Mike Starner, a certified utility safety professional, joined the National Electrical Contractors Association in July as director of outside line safety, a new position.
“The outside line is a major area of emphasis for us, and it is clear that this type of work has its own needs in terms of safety, education and resources , all of which NECA should provide,” said NECA CEO David Long. “Mike was brought on board because he can offer his industry expertise directly to these contractors, helping to ensure these unique, high-risk jobs are performed efficiently and safely.”
What are some highlights of your career?
I started in 1994 with Asplundh Tree Expert in Baltimore as a member of a line clearance tree crew. We were responsible for trimming and removing trees that could cause an interruption to electrical service.
In 2002, I was hired by Baltimore Gas and Electric Co. (BGE) as a street light servicer, eventually entering the distribution construction trainee program. I spent time as a Class A lineman, a troubleman (one-person emergency responder) and an overhead crew leader before joining management in 2010. I supervised a variety of organizations, including substation construction and maintenance; safety; regional electric operations; and distribution automation.
From 2016–2020, I was division manager with the Davis H. Elliot Co., responsible for the safety and operational performance for BGE line, service and lighting crews.
Prior to coming to NECA, I was the director of safety for a national electrical testing and commissioning company, with subsidiaries across the United States. I was responsible for developing and maintaining the company’s safety program at the corporate level, while supporting the local interests of each operating company.
How have you synthesized your experience to get where you are now?
This role will allow me to tap into years of experience. I understand the different perspectives that shape the way people think about safety and risk. Once you understand perspectives, an action plan can be developed that addresses specifics, targets the root of the problem.
In the world of safety, differing perspectives can sometimes create tension. Here are a few potential conflicting perspectives:
Worker/Management: Workers tend to focus on the task at hand, getting things done. Management team members often know where the company is headed and why; these strategic goals must be communicated to all levels of the organization.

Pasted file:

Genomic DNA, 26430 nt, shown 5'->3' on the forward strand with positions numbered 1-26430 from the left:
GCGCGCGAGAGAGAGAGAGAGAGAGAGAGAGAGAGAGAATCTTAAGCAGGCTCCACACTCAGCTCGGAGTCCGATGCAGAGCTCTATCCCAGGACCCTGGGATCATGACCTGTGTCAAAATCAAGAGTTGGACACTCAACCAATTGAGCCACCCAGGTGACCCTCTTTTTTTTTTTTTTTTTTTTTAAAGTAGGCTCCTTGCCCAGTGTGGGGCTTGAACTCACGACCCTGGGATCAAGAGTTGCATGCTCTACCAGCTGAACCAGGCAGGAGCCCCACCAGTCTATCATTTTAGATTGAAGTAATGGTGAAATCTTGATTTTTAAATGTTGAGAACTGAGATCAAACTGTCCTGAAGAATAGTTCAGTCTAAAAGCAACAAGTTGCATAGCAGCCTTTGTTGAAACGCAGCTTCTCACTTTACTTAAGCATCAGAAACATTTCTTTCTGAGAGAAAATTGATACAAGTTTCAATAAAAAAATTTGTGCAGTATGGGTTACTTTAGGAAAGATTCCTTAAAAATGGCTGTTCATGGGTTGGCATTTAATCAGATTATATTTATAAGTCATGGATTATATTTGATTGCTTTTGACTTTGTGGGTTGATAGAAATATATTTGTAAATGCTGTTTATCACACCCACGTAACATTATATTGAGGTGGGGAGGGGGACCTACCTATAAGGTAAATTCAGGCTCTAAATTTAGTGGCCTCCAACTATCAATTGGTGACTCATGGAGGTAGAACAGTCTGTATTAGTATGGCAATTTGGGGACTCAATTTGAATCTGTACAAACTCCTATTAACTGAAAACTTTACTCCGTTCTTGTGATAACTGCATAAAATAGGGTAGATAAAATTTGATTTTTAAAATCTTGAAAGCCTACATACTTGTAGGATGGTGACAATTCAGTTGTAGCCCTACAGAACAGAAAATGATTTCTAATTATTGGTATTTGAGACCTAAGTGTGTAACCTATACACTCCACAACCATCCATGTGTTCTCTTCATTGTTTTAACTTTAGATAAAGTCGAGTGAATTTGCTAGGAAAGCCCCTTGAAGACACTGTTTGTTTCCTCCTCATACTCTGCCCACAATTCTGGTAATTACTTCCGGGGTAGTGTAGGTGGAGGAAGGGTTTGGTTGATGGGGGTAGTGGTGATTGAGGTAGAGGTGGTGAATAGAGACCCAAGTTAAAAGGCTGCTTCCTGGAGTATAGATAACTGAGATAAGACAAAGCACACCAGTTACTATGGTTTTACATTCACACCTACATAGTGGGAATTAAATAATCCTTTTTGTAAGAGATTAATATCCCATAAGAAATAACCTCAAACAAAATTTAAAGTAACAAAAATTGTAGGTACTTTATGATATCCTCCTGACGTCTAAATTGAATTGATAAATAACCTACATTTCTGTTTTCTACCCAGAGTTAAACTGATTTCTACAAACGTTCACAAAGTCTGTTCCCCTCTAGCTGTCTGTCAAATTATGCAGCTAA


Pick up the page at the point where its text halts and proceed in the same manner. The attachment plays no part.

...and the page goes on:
Field/Office: Field workers are faced with a variety of hurdles from work environments, weather, traffic and public interference, among other things. Office workers have their own challenges that must be understood by the field—paperwork, maintaining records, submitting and paying invoices, etc. When each group understands the challenges faced by the other, more information is shared, errors are reduced and teamwork improves.
Transmission/Distribution: Transmission and distribution are equally important segments of electric delivery. How work is planned, coordinated and executed differs widely. How will the work be completed, and what are the safe work practices, procedures and policies that each must adhere to? More important, what cultural differences exist among the crews?
Contractor/Utility: This is another cultural consideration. How does a contractor and their utility counterpart approach work differently? Contractors have a lot on the line—every bid that goes out, every hour worked has direct consequences for the bottom line. Utility workers are faced with customer reliability metrics, meeting preventative and corrective maintenance goals, and customer satisfaction.
Safety is the great equalizer, since everyone cares about event-free performance.
Operations/Safety: Operations and safety personnel can find themselves at odds; the solution is clear, timely communication. Operations folks manage their work and workforce according to a known set of variables. New methods, new tools and equipment and changes to work procedures can create a supply-and-demand issue when trying to implement them. Safety folks are tuned into developing trends, regulatory changes and ever-evolving customer requirements.
The key, again, is communication. Safety managers must be sensitive to the burdens placed on the organization when developing new safety initiatives or training. It is important to allow time for budgeting, scheduling and, most important, change management.
Having been on both sides of the comparisons above, I understand the challenges and where the common ground is. As outside line safety director, I will listen to the voice of the customer, keep my finger on the pulse of the industry and make recommendations that will help contractors apply sound safety management concepts that consider differing goals and perspectives. The partnerships we establish will result in fewer events and injuries, something everyone can get behind.
What you would like to accomplish?
Safety is the goal—the job is safe, the worker is safe, the tool is safe. What’s really needed is effective risk management. We need to help contractors and workers identify where risk lies in their organizations and develop action plans to manage it. This goes beyond safety rules and training modules. We must look at how workers are engaging with the work environment, how they identify and control hazards and what’s being done to prevent human error. My mission will be to support those member companies in a way that promotes positive outcomes. I will be active with the OSHA Electrical Transmission & Distribution Partnership, the National Electrical Safety Code and NECA’s District 10 chapters. //